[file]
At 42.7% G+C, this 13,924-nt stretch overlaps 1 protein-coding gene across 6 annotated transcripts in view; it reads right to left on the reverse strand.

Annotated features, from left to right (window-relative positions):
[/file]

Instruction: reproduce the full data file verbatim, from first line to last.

At 42.7% G+C, this 13,924-nt stretch overlaps 1 protein-coding gene across 6 annotated transcripts in view; it reads right to left on the reverse strand.

Annotated features, from left to right (window-relative positions):